That Blue Square Thing

AQA Computer Science GCSE

This page is up to date for the new AQA 8525 syllabus for exams from 2022.

String Handling

Strings are one of the main data types you need to know about. They represent words - sets of characters. We show that data is a string by putting it inside quite marks, like: "Boris Budge".

A character is a specific data type. It's just a single keyboard character. We put these inside quotes as well, although sometimes just single quotes are used: 'B'.

You can read more about data types on the Unit 2 page Variables & Data Types.

Note that a lot of this page is really dealing with Unit 2 ideas - in particular 3.2.8. It's part of the programming section, but I like to teach it directly here to help remind you how to program.

Dealing with Strings

Strings should be thought of as sequences of characters.

This means that the string "Asparagus" is made up of a sequence of 9 characters in the right order. We can write the sequence as ['A', 's', 'p', 'a', 'r', 'a', 'g', 'u', 's'].

Note that this is exactly the same way of writing that we use when we're dealing with arrays. A string is really just an array of characters - but they are such important data types that we simplify the way we deal with them by writing them in a simpler way (like, "Asparagus").

There are six main sets of operations you need to be able to do on strings:

  1. Find the length
  2. Find the position of a character
  3. Concatenate strings (join them together)
  4. Create and use substrings

You also need to be able to convert characters to ASCII codes and vice versa and convert strings to integers and real numbers. These have already been dealt with on the character encoding page.


Strings have a length. This is just the number of characters in the string - including any spaces.

In Pseudocode you'd see:

theLength <- LEN(theString)

In Python this becomes:

theLength = len(theString)

The length of a string is helpful to know when you want to iterate over it - to use a loop to work through character by character.


Just like arrays, each character in a string can be identified using the index of the element. This uses a number to identify each character in the string.

Just like with arrays, the index of a string usually starts from 0. So, in the code below, the first character of the string (the 'A') is index 0, the second (the first 's') is index 1 and so on. The string has 9 characters and so a length of 9, but the last letter in the string (the second 's') is index 8.

As with arrays, square brackets are used to access individual characters.

theString <- "Asparagus"

OUTPUT theString[0] # outputs 'A'
OUTPUT theString[1] # outputs 's'
OUTPUT theString[7] # outputs 'u'
OUTPUT theString[9] # index out of range error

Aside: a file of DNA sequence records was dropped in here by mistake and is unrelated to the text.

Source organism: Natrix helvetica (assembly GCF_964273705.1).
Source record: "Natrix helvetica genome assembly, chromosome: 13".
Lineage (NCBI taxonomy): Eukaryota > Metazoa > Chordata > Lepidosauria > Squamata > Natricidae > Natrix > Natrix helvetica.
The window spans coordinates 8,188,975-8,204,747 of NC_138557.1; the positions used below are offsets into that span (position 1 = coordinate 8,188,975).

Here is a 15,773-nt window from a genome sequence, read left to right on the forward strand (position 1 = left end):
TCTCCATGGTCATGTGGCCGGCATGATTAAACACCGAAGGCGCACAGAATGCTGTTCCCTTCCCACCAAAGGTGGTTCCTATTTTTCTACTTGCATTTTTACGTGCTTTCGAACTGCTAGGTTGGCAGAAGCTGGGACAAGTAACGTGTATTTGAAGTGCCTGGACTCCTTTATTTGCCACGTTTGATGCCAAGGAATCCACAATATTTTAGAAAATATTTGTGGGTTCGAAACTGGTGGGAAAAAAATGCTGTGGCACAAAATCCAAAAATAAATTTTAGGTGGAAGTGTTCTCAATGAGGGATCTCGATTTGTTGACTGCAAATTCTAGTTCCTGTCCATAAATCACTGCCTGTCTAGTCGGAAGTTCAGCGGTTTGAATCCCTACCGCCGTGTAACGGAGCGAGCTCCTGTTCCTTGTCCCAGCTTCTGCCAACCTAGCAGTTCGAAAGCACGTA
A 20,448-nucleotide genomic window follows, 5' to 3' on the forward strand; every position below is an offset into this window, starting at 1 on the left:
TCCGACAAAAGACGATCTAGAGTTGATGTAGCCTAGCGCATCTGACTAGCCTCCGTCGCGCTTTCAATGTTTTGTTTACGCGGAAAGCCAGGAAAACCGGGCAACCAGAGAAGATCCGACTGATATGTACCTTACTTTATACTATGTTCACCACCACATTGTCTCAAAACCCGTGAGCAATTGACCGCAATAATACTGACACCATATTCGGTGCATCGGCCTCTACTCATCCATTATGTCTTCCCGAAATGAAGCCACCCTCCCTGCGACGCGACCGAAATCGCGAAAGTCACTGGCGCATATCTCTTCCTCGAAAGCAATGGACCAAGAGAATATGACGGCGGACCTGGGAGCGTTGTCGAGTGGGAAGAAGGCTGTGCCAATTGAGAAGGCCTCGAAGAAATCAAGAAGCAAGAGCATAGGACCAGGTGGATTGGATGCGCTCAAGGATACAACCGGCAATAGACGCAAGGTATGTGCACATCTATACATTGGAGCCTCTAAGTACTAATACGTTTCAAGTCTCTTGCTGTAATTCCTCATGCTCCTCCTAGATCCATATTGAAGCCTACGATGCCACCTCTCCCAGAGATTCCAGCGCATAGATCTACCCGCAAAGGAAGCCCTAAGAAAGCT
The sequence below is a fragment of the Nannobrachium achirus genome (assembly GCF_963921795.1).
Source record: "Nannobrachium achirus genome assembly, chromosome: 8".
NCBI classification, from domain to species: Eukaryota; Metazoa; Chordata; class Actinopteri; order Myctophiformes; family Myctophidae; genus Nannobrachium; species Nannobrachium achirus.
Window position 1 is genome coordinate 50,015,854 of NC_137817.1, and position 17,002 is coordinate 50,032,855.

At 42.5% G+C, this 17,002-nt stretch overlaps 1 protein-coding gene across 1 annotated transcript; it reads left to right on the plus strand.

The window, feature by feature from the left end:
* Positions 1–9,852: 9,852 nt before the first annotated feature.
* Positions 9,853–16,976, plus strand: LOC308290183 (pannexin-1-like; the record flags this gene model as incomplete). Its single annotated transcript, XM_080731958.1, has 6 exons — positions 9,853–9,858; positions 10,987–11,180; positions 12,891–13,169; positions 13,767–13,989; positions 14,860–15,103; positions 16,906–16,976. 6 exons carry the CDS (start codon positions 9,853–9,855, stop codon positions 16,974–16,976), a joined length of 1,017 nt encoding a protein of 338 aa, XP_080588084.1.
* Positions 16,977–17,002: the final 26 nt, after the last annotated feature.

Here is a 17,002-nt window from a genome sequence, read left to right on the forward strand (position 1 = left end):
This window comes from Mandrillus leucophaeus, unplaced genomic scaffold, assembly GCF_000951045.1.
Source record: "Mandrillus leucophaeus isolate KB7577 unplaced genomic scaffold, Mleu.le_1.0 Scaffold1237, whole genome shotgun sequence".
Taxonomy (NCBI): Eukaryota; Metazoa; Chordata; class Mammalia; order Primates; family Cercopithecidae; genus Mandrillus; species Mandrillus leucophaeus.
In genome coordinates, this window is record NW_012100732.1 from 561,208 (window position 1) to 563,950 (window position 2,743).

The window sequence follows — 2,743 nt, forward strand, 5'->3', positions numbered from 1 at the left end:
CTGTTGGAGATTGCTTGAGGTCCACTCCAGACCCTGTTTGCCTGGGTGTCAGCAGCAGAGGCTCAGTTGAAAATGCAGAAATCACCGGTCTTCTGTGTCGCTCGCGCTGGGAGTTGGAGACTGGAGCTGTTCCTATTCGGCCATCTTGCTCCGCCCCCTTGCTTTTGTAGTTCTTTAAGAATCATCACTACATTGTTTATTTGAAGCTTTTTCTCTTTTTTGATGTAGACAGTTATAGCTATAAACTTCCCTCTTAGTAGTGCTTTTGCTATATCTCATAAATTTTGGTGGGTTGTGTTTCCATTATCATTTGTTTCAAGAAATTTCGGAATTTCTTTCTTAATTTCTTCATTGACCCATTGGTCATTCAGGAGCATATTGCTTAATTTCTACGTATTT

It is also possible to find the position in the string of a particular character. This uses the command POSITION and will find the first time that the character appears in the string. If the character doesn't appear at all in the string then -1 is returned.

theString <- "Asparagus"

posg <- POSITION(theString, "g") # find the position of g
posa <- POSITION(theString, "a") # find the position of a
posA <- POSITION(theString, "A") # find the position of a
posz <- POSITION(theString, "z") # find the position of z

The values returned by POSITION in each case would be:

The fact that -1 is returned if the value isn't in the string can be very helpful. Say, for example, you wanted to check a user had entered a valid e-mail address. One of things you could check would be if the character '@' is included. You can then use the logic:
posAtSymbol <- POSITION(theEMail, "@")
IF posAtSymbol = -1 THEN
OUTPUT "That is not a valid e-mail address"

The Python equivalent of POSITION is the built in function find(). It also returns -1 if the character isn't in the string.

theString = "Boris Budge"

posd = theString.find("d")

Remember that you can use "d" or 'd' to represent a character. I prefer to use "d" in Python as it causes less problems when I want to use an apostrophe in a word like "can't".


Concatenation involves joining two or more strings together. This uses the operator +.

stringOne <- "Asparagus"
stringTwo <- "Butter"

stringThree <- stringOne + stringTwo

This produces the string "AsparagusButter". If you want to add a space you need to say so!

stringOne <- "Asparagus"
stringTwo <- "Butter"

stringThree <- stringOne + " " + stringTwo

The major problem with concatenation comes when you try and concatenate a string variable with a number variable of some kind. This won't work - you need to convert the number variable to a string first:

aString <- "Exam mark"
score <- 42

stringOne <- aString + score # will not work

stringOne <- aString + INT_TO_STRING(score) # convert the integer first

You can also use REAL_TO_STRING if necessary to convert a decimal number to a string.

The Python code to do this conversion to a string is simpler:

stringOne = aString + str(score)

This works whether the variable score is an integer or a real number.


Substrings are strings created from part of a longer string. There are built in commands which make this easy to do. They can be useful for all sorts of things.

aString <- "Amazing shoes"

stringOne <- SUBSTRING(0, 3, aString)

This will output the string "Amaz" - the characters from element 0 to element 3.

If you wanted the substring of just the word "shoes" you'd use:

stringOne <- SUBSTRING(8, 12, aString)

Take a look at each of these are work them out:

aString <- "Amazing shoes"

stringOne <- SUBSTRING(1, 3, aString)
stringTwo <- SUBSTRING(5, 8, aString)
stringThree <- SUBSTRING(3, 3, aString)

These evaluate to:

In Python you do this slightly differently using a technique called slicing. I'll add some slides about this at some point...